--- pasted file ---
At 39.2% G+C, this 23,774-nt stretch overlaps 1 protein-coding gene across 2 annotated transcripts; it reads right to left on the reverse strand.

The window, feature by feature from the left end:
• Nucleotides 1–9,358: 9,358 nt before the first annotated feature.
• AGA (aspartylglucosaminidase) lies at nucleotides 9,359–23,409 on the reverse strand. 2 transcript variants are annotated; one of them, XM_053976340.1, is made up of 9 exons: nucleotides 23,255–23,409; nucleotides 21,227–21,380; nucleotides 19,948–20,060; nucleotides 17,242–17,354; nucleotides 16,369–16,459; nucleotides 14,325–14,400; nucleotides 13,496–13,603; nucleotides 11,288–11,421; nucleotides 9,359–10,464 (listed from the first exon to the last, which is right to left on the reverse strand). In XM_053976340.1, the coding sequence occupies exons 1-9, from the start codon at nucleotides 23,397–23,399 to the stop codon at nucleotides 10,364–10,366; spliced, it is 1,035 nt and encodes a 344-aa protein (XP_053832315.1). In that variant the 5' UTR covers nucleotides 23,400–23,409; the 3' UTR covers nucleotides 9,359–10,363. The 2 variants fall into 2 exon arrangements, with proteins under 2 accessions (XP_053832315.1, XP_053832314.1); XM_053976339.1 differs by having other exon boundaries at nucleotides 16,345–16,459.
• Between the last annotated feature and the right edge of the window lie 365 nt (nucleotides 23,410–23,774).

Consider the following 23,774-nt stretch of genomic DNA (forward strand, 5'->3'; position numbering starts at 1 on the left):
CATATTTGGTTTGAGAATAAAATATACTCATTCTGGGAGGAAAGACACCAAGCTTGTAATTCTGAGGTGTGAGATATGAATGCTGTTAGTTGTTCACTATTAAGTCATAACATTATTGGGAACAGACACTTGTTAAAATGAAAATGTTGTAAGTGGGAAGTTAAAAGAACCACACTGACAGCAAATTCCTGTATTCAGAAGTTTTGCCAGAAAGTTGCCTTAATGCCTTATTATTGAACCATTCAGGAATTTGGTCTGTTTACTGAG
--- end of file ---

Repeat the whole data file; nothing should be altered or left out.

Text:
At 39.2% G+C, this 23,774-nt stretch overlaps 1 protein-coding gene across 2 annotated transcripts; it reads right to left on the reverse strand.

The window, feature by feature from the left end:
• Nucleotides 1–9,358: 9,358 nt before the first annotated feature.
• AGA (aspartylglucosaminidase) lies at nucleotides 9,359–23,409 on the reverse strand. 2 transcript variants are annotated; one of them, XM_053976340.1, is made up of 9 exons: nucleotides 23,255–23,409; nucleotides 21,227–21,380; nucleotides 19,948–20,060; nucleotides 17,242–17,354; nucleotides 16,369–16,459; nucleotides 14,325–14,400; nucleotides 13,496–13,603; nucleotides 11,288–11,421; nucleotides 9,359–10,464 (listed from the first exon to the last, which is right to left on the reverse strand). In XM_053976340.1, the coding sequence occupies exons 1-9, from the start codon at nucleotides 23,397–23,399 to the stop codon at nucleotides 10,364–10,366; spliced, it is 1,035 nt and encodes a 344-aa protein (XP_053832315.1). In that variant the 5' UTR covers nucleotides 23,400–23,409; the 3' UTR covers nucleotides 9,359–10,363. The 2 variants fall into 2 exon arrangements, with proteins under 2 accessions (XP_053832315.1, XP_053832314.1); XM_053976339.1 differs by having other exon boundaries at nucleotides 16,345–16,459.
• Between the last annotated feature and the right edge of the window lie 365 nt (nucleotides 23,410–23,774).

Consider the following 23,774-nt stretch of genomic DNA (forward strand, 5'->3'; position numbering starts at 1 on the left):
CATATTTGGTTTGAGAATAAAATATACTCATTCTGGGAGGAAAGACACCAAGCTTGTAATTCTGAGGTGTGAGATATGAATGCTGTTAGTTGTTCACTATTAAGTCATAACATTATTGGGAACAGACACTTGTTAAAATGAAAATGTTGTAAGTGGGAAGTTAAAAGAACCACACTGACAGCAAATTCCTGTATTCAGAAGTTTTGCCAGAAAGTTGCCTTAATGCCTTATTATTGAACCATTCAGGAATTTGGTCTGTTTACTGAG